A wooden, free-standing belfry, set on a square floor plan, is located along the tserkva’s axis on the western side. It consists of two storeys with vertical weatherboarding of a different structure: log structure on the lower floor, post-and-frame structure on the upper. The lower storey includes two rectangular door openings with a pass-through passage; the upper storey features small bell openings. The storeys are partitioned by a wood-shingle skirt roof. The bell tower is covered with a tented roof clad with wood shingles and crowned with a quadrangular lantern. Inside, there is a portal with carved rose windows, construction date and name of carpenter.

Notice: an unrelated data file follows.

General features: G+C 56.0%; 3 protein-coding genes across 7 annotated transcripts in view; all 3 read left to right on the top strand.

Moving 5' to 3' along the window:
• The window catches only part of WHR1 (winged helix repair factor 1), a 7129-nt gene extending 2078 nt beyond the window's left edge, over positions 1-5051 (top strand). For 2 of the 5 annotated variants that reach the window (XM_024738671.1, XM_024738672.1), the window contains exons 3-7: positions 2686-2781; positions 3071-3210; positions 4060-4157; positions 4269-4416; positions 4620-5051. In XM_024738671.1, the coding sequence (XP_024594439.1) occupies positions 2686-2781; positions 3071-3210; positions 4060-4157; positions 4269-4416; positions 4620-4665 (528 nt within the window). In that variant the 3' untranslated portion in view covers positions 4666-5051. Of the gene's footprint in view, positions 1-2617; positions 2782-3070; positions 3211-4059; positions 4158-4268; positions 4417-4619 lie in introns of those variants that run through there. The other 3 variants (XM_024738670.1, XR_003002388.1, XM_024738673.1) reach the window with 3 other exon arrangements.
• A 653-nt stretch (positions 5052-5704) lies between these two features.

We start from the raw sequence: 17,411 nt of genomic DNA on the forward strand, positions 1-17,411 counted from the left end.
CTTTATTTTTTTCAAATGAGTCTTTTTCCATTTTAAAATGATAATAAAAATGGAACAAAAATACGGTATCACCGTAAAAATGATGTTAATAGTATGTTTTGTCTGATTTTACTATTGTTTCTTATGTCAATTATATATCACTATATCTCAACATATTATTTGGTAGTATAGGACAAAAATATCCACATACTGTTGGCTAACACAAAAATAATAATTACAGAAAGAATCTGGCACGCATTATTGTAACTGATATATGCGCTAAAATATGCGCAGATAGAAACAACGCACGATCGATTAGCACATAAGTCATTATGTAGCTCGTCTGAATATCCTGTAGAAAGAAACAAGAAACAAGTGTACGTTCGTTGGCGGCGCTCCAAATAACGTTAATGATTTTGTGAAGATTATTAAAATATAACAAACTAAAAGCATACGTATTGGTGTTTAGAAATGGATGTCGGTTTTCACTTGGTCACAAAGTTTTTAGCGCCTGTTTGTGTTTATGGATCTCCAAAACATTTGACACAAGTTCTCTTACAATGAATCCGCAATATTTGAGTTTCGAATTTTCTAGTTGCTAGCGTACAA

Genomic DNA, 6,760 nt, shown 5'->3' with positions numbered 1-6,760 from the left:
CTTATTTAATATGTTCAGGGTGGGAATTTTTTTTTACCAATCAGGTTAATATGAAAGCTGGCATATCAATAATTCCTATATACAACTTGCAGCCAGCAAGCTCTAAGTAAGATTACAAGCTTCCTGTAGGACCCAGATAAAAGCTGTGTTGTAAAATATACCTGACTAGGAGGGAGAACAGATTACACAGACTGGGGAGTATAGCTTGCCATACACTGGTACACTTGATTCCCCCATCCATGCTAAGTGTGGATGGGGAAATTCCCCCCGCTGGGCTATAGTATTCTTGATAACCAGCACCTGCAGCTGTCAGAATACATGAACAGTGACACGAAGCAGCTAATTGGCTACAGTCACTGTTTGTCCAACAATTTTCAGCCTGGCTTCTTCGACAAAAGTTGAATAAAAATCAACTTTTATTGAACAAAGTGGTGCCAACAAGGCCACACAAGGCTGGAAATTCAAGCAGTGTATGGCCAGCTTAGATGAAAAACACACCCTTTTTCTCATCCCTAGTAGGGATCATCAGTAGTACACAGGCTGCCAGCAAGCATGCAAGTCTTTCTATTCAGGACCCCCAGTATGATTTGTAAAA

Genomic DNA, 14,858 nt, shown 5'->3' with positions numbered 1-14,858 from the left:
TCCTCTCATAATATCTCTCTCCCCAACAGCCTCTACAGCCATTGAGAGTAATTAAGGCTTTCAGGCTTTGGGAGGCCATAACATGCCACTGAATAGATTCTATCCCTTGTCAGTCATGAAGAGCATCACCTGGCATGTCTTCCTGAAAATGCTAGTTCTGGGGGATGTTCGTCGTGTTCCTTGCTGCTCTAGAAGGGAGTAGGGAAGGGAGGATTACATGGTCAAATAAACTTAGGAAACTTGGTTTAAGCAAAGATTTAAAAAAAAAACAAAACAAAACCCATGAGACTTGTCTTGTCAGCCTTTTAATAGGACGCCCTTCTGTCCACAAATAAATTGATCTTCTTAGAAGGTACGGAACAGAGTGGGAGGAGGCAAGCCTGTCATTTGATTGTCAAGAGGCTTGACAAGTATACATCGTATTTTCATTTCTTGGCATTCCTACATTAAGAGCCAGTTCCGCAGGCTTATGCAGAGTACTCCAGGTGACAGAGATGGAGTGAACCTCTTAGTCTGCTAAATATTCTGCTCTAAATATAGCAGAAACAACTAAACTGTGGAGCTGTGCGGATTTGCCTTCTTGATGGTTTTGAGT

photo Wiesio Gargała, Bohdan Zhukiewicz

Jasienica Rosielna


   The parish church under the invocation of the Immaculate Conception of the Most Blessed Virgin Mary wchih was built in 1770, owing to the funds of Ignacy Załuski, a squire of Jasienica, and his wife Marianna from de Dębiński family. The interior was embellished with illusionistic polychromy by Jan Tabiński in 1870, which was repainted in 1930. This Late-Baroque temple of worship in one of the very few wooden churches with a twin-tower western facade to resemble brick archtecture.


photo (zakapior)

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Piątkowa - photo Wiesław Gargała

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The wooden architecture route in Podkarpacie


Of Folk Architecture Museum in Sanok